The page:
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There is a strong female predilection (F:M of 5:1), and is most common between 30 and 60 years 14. The incidence is 20 cases per 100,000 people 14.
Pediatric Graves disease accounts for 5% of all cases (incidence 5 per 100,000 children). It is more common in older adolescents. There is a lower female prediction in children (F;M of 3.5:1) 15.
Patients are thyrotoxic with common symptoms being tremor, heat sensitivity, unexplained weight loss, anxiety, goiter, etc. 14. Extrathyroidal manifestations include:
- Graves ophthalmopathy (orbitopathy): affects 20-25% of cases
- thyroid dermopathy (formerly called pretibial myxedema): occurs in ~2% and is almost always associated with thyroid ophthalmopathy 7
- thyroid acropachy: occurs in ~1% 7
- encephalopathy associated with autoimmune thyroid disease (EAATD) 2,8:much more commonly associated with Hashimoto thyroiditis
The combination of exophthalmos, palpitations, and goiter is called the Merseburger (or Merseburg) triad.
Graves disease results from an antibody-directed stimulation of the thyroid-stimulating hormone (TSH) receptor, with the production and release of T3 and T4 resulting in hyperthyroidism 14.
The pathogenesis of Graves disease is not fully known 15. Genetic predisposition accounts for 80% of the risk of Graves disease, with environmental factors (e.g. smoking, iodine excess, selenium deficiency, vitamin D deficiency) accounting for the rest 14.
The affected gland shows diffuse, symmetrical enlargement, with a fleshy red cut surface. This appearance can be altered by preoperative treatment or chronicity.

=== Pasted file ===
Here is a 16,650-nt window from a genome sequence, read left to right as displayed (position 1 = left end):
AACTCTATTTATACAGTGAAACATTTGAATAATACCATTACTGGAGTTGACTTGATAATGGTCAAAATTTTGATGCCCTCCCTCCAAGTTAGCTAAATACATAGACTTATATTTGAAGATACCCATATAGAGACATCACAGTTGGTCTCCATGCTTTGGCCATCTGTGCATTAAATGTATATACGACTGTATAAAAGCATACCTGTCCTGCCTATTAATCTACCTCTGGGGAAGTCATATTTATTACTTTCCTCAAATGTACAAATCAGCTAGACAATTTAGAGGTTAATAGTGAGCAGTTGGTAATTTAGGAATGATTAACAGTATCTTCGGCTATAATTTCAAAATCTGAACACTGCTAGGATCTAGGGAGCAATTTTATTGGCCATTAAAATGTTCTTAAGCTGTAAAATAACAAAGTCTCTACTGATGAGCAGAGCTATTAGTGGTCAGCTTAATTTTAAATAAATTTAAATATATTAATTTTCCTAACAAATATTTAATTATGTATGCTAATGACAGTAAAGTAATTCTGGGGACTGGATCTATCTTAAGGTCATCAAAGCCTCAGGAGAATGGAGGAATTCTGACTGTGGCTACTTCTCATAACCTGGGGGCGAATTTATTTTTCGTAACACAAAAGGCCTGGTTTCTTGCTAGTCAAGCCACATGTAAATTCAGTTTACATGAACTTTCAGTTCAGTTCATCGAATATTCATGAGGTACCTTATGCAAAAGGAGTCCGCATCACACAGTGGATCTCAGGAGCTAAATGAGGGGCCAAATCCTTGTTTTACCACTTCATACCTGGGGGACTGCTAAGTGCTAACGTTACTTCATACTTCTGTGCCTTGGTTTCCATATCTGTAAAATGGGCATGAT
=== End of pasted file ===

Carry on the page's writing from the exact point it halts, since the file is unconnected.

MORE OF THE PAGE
The histological features are consistent with the activated state of the gland:
- plump follicular cells with increased amounts of eosinophilic cytoplasm
- hyperplastic follicles with papillary epithelial infoldings
- evidence of colloid reabsorption, including 'scalloping' at the apical membrane and variable follicle collapse and exhaustion
These features can be altered by preoperative treatment or chronicity.
- TSH: suppressed
- T4: elevated
- T3: elevated
- TSH receptor antibodies (TSI, TGI, TBII): positive
10x increased relative risk of the following autoimmune diseases 16:
- rheumatoid arthritis (most common co-existing autoimmune disorder)
- pernicious anemia
- systemic lupus erythematosus
- Addison disease
- celiac disease
- thyroid gland is often enlarged and can be hyperechoic
- heterogeneous thyroid echotexture
- relative absence of nodularity in uncomplicated cases
- hypervascular; may demonstrate a thyroid inferno pattern on color Doppler 1
- iodine-123: imaging performed at around 2-6 days; classically demonstrates homogeneously increased activity in an enlarged gland
- technetium-99m pertechnetate: homogeneously increased activity in an enlarged thyroid gland
Treatment and prognosis
Antithyroid medications (e.g. methimazole/carbimazole) are the first-line treatment. In medication-resistant Graves disease, patients can go onto radioactive iodine or thyroidectomy 14,15.
- increased risk of thyroid cancer 14
History and etymology
It is named after Robert James Graves (1796-1852), an Irish surgeon who first described it in 1835 9, and Carl Adolph von Basedow (1799-1854), a German physician who described it in 1840 10,11,13. The Merseburger triad was first described by Basedow, who practised in Merseburg 12,13.
For hyperthyroidism consider:
- Marine-Lenhart syndrome
- toxic thyroid adenoma
- toxic multinodular goiter
- pituitary adenoma
- extrathyroid origin
- struma ovarii
- metastatic thyroid carcinoma
- factitious hyperthyroidism
- patients with Graves disease are at higher risk of iodinated contrast media-induced thyrotoxicosis
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